Her best role during her Paramount years was when she appeared seventh in the cast list of Reap the Wild Wind (1942), Cecil B. De Mille’s seagoing answer to Gone with the Wind. She was also loaned out to Republic Pictures for the rousing war movie The Fighting Seabees (1944), in which she performed well alongside the star of the movie, John Wayne. As WWII ended, so too did Susan Hayward’s Paramount contract. She was not sorry to leave, especially as she had been promised a starring role in a movie for RKO studios.

Many Americans believed that the end of the war would be the beginning of a time of prosperity and peace. Instead, the first chill of the Cold War began to set in. The change in the political environment also affected Hollywood’s movie output. Wartime positives gave way to film noir-like ambiguity. The RKO noir movie Deadline at Dawn (1946) gave Susan her first top-billed role in a quality production, and one in which she delivered a stunning performance.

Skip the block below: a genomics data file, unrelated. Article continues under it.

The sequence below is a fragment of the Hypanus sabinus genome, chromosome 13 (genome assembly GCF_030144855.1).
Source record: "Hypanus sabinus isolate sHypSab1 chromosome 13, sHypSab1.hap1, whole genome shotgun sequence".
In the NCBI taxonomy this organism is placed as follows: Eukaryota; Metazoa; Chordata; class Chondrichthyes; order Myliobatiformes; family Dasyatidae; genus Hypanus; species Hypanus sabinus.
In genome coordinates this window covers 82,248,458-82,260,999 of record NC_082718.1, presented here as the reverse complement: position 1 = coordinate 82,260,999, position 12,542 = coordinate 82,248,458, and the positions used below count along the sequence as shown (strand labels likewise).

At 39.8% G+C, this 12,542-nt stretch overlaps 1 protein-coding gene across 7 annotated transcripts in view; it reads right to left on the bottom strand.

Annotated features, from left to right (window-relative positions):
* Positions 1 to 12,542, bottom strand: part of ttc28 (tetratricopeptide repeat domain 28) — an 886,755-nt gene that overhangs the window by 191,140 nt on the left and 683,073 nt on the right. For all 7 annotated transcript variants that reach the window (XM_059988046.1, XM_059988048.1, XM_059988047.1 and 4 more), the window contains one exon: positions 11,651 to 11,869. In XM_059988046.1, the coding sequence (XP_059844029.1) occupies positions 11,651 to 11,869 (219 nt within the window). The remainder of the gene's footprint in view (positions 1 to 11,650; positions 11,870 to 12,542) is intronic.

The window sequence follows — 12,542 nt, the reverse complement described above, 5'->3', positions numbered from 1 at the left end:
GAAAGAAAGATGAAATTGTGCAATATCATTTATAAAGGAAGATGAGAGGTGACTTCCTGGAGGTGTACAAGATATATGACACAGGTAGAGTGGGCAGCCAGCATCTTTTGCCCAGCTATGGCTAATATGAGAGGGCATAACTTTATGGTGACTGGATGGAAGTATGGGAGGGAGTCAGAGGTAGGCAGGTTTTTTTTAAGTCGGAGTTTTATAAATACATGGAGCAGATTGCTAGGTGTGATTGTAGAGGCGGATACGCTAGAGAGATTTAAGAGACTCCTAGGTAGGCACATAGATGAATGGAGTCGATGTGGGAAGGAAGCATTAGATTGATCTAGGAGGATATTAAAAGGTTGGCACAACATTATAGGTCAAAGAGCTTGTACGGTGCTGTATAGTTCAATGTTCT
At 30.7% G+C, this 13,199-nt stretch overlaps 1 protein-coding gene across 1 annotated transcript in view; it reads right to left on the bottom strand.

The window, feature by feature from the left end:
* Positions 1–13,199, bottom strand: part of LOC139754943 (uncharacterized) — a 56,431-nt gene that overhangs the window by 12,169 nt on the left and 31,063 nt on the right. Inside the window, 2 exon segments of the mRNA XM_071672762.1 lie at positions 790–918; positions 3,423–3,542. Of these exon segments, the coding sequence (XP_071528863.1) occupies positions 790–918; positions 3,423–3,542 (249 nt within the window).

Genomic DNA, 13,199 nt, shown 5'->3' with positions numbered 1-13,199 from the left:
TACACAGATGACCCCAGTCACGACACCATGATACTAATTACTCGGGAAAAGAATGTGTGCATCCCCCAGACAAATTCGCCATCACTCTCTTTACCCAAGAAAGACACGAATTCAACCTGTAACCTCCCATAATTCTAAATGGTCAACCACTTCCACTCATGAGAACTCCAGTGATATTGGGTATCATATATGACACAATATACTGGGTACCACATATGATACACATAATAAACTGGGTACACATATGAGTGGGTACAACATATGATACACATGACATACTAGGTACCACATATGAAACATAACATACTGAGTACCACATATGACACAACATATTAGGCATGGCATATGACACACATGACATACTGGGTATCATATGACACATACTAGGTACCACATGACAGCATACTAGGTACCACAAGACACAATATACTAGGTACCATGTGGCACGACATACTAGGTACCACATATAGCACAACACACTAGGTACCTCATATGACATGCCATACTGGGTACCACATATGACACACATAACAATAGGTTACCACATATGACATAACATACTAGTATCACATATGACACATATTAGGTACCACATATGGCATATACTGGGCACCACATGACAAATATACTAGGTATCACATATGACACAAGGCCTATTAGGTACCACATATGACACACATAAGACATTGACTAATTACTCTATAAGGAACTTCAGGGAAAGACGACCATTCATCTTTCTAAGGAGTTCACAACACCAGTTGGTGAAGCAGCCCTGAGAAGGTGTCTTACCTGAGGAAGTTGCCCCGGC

“Studio scuttlebutt was that most of Paramount’s established leading ladies saw Susan’s scene-stealing beauty as a threat, and consequently vetoed her from starring alongside them”

This film brought her to the attention of her old nemesis, film producer David O. Selznick, who not only had turned her down as Scarlett O’Hara but had also tried to run her out of town. He now wanted to see her with the offer of a multi-picture contract. Susan arrived at his office, and as is usual with all of the Hollywood moguls, was made to wait for over an hour. Finally, when she was admitted, Selznick passed her a contract to sign. Susan glanced at it and then said, “You can take this paper and stick it up your ass.” She smiled and then said, “I intend signing a personal contract with producer Walter Wanger. You, Mr. Selznick, lost your chance eight years ago. Goodbye.”

Under Walter Wanger’s tutelage, Susan flourished as a serious film actress. Her second movie for Wanger, Smash Up – The Story of a Woman (1947), was a turning point in her career. In the film she plays Angie Evans, a tormented alcoholic singer who sacrifices her career for her crooner husband – a performance for which she received her first Academy Award nomination. Although she lost the Oscar to Loretta Young, for Hayward it was enough to have been nominated – for now.